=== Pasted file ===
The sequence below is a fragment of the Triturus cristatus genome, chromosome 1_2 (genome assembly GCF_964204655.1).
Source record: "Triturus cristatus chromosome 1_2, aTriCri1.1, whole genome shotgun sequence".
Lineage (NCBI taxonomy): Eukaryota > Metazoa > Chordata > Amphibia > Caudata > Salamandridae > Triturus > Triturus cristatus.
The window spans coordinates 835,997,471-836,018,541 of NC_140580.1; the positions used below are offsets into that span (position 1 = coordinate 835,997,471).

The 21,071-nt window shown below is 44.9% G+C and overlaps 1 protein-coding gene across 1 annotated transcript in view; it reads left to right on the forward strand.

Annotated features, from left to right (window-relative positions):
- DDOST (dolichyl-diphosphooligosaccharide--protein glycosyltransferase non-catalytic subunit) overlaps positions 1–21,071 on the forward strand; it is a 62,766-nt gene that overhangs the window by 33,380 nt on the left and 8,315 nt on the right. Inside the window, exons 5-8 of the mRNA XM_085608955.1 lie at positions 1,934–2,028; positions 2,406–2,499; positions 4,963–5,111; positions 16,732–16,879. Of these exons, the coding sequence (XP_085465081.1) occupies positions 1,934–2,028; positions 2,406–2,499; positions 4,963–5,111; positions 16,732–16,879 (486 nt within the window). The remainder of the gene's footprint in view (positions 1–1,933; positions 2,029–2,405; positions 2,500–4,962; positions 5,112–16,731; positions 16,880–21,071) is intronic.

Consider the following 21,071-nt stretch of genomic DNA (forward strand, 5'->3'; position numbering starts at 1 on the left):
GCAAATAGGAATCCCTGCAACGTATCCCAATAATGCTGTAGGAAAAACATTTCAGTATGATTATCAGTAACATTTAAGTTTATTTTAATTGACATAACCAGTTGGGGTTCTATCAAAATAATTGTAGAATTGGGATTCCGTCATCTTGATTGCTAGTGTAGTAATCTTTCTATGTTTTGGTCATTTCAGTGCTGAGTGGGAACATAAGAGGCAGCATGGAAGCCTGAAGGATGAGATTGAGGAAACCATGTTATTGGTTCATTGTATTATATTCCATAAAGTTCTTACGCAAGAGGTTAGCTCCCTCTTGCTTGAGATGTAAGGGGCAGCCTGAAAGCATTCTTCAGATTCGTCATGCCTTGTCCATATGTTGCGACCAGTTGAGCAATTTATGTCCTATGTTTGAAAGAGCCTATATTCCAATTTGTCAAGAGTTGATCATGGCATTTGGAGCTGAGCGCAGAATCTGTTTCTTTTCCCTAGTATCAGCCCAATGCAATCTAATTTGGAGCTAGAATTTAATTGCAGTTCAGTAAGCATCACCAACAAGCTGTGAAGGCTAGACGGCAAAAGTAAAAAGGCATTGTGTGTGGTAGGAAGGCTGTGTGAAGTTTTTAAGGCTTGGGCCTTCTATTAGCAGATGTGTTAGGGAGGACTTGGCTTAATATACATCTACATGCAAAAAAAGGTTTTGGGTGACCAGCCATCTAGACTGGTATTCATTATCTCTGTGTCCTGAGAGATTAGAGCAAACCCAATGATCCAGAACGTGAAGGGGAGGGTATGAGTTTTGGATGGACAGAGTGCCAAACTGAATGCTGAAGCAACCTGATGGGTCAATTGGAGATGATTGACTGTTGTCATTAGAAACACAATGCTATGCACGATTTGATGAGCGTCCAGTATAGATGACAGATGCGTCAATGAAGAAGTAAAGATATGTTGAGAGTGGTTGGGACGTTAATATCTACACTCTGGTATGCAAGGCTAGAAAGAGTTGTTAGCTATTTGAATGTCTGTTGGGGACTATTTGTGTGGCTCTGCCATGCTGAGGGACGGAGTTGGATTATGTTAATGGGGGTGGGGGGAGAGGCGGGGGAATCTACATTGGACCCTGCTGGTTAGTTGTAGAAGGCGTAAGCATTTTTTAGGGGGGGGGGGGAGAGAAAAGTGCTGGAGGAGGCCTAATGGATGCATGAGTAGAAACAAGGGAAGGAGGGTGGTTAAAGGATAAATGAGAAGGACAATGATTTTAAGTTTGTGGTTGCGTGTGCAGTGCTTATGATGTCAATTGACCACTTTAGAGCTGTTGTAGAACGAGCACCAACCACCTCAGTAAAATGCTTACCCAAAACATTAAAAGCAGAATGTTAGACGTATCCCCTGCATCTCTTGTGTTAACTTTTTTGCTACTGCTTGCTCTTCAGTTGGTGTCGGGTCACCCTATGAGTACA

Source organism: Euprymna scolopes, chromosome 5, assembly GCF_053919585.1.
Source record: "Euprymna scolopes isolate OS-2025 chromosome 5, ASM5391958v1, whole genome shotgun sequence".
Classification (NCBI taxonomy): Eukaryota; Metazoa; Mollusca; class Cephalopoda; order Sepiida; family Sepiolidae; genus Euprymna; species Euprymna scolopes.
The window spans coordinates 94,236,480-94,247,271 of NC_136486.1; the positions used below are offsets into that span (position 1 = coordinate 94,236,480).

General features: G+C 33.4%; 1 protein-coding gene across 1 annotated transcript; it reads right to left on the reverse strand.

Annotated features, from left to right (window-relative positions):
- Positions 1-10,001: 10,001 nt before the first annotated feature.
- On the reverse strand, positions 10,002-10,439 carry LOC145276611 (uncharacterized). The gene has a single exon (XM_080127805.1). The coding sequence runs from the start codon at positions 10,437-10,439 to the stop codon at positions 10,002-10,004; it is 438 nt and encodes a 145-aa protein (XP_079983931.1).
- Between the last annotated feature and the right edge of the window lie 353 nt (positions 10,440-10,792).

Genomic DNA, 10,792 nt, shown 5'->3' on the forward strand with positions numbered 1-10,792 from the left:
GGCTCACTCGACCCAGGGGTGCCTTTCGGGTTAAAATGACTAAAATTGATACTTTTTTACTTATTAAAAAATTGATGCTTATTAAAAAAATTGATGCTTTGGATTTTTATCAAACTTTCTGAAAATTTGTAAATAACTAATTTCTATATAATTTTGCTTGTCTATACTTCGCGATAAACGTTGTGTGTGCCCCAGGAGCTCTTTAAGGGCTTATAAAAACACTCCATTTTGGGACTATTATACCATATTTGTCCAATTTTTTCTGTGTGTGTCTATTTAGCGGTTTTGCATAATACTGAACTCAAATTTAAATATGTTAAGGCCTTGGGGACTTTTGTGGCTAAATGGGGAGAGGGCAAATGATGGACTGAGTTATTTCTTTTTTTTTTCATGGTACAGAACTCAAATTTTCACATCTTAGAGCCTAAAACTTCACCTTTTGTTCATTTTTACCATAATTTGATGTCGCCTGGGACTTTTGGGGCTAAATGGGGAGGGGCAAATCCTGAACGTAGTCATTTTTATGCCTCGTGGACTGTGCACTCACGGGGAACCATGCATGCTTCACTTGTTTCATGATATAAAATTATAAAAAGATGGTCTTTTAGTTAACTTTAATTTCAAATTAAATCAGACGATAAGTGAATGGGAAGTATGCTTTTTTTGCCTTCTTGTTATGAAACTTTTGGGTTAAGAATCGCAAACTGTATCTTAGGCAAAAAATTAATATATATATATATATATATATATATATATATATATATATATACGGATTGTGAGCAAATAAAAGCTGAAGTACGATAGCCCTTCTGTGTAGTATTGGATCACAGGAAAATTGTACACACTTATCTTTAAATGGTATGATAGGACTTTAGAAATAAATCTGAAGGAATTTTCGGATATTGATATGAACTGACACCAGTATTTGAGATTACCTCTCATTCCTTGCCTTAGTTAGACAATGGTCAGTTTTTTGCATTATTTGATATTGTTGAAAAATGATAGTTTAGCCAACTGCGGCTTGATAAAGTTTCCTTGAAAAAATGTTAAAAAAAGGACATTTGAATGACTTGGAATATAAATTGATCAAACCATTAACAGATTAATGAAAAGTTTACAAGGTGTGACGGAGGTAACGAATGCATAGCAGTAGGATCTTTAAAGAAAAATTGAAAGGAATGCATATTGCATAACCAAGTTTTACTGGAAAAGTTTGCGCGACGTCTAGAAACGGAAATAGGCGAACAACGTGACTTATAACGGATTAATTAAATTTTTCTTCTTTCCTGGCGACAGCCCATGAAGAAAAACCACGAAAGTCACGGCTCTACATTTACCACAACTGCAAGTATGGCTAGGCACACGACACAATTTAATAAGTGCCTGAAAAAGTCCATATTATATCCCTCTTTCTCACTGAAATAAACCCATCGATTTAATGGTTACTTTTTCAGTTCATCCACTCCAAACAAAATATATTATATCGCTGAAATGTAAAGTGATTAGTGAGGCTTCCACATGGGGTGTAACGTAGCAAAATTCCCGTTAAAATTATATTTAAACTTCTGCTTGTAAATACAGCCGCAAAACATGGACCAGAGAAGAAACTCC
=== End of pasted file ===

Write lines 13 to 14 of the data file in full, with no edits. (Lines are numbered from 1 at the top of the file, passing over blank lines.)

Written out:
The window spans coordinates 94,236,480-94,247,271 of NC_136486.1; the positions used below are offsets into that span (position 1 = coordinate 94,236,480).

General features: G+C 33.4%; 1 protein-coding gene across 1 annotated transcript; it reads right to left on the reverse strand.